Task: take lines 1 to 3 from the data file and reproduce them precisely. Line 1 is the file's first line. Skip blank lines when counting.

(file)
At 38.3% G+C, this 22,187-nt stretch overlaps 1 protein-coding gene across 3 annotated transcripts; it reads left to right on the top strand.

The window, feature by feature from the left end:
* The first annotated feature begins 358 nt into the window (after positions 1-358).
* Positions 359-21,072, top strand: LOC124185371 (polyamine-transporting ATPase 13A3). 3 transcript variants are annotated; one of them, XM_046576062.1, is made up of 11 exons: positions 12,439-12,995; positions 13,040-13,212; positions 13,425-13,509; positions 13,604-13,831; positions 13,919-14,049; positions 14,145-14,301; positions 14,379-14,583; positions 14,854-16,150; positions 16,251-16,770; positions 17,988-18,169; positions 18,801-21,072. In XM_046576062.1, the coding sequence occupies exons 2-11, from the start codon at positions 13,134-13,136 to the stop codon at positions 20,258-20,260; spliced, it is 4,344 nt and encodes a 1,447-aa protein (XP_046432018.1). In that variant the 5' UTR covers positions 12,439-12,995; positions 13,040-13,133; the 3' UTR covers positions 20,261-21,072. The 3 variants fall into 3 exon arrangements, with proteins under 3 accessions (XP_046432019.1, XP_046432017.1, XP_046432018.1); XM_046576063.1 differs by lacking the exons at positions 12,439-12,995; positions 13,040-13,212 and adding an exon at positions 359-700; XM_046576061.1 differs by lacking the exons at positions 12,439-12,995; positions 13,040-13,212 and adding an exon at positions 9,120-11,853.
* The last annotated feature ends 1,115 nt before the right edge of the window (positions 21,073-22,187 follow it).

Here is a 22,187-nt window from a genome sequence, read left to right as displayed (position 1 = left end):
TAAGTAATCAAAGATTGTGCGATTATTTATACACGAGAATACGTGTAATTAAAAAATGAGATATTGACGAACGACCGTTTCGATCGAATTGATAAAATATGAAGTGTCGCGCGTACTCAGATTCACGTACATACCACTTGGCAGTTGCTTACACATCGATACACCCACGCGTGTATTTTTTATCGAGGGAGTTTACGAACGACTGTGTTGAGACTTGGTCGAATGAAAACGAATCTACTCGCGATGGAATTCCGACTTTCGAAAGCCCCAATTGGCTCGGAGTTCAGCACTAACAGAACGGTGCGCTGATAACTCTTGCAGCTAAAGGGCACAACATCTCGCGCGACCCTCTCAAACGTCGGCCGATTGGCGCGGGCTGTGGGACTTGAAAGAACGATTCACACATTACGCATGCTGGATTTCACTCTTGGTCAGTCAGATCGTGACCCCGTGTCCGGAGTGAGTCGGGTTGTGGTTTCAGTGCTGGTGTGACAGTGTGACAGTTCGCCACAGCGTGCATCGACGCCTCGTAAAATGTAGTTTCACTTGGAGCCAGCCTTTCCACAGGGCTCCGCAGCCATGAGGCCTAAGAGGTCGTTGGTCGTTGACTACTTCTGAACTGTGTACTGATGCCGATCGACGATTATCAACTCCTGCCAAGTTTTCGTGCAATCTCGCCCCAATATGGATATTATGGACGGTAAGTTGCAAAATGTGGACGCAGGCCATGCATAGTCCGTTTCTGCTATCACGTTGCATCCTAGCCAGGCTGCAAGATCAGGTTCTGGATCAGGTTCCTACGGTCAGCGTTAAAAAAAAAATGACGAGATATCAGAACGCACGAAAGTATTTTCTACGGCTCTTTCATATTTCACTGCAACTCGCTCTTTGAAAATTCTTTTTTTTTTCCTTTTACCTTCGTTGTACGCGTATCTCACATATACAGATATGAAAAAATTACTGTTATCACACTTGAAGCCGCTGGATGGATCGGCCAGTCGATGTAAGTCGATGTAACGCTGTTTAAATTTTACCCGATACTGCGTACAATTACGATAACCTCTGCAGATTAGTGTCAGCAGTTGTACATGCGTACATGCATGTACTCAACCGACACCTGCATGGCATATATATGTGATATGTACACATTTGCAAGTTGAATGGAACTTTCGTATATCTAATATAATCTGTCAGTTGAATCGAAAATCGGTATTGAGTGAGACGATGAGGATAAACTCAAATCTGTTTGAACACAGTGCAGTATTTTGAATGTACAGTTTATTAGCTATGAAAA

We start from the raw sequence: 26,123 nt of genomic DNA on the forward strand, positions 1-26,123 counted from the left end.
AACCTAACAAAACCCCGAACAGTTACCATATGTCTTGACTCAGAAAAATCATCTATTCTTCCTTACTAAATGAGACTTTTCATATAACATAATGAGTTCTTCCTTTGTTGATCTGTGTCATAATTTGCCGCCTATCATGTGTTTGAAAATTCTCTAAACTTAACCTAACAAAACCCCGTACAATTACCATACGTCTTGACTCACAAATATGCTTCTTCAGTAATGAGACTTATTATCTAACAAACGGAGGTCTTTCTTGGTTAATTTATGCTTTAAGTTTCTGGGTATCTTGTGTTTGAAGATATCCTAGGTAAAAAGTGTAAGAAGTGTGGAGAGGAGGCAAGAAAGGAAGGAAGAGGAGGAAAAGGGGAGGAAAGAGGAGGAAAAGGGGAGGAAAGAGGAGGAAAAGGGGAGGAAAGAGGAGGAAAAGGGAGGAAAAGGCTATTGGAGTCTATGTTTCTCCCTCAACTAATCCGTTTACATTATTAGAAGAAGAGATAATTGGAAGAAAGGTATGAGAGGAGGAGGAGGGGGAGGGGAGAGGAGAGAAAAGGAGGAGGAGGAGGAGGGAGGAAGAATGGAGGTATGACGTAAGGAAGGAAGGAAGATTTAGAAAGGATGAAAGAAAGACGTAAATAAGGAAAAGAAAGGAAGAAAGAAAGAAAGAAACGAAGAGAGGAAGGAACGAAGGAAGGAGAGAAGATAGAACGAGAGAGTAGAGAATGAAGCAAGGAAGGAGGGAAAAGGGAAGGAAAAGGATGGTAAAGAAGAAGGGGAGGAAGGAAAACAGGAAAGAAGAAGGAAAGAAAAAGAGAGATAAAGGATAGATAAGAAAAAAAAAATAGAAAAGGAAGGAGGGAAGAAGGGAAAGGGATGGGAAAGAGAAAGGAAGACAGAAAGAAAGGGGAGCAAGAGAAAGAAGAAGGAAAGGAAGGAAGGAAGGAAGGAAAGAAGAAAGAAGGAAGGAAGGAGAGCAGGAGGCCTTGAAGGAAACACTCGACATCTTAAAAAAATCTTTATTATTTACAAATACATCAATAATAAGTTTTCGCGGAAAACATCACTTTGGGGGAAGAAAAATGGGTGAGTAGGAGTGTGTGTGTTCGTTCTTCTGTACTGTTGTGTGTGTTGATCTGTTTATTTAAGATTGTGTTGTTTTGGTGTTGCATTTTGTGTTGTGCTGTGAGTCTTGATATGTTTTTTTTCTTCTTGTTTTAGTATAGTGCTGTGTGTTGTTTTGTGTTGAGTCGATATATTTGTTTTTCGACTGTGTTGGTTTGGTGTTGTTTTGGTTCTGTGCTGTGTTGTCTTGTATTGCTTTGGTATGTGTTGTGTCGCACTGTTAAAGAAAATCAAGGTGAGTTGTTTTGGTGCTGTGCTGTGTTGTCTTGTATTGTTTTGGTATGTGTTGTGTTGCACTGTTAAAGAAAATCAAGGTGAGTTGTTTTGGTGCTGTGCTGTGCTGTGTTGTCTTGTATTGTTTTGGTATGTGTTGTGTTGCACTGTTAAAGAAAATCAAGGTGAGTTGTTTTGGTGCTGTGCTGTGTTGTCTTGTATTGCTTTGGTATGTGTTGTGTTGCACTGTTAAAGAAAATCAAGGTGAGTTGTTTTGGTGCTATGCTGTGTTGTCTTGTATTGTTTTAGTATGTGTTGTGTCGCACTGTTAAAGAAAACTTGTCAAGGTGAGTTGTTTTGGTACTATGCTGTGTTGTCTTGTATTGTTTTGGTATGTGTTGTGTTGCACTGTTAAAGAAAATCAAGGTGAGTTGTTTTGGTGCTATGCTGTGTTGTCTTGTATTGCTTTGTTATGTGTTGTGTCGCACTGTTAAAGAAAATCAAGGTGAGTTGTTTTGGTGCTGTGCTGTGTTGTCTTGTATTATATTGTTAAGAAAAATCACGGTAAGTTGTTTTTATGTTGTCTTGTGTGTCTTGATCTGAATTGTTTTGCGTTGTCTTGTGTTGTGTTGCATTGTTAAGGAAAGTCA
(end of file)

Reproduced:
At 38.3% G+C, this 22,187-nt stretch overlaps 1 protein-coding gene across 3 annotated transcripts; it reads left to right on the top strand.

The window, feature by feature from the left end:
* The first annotated feature begins 358 nt into the window (after positions 1-358).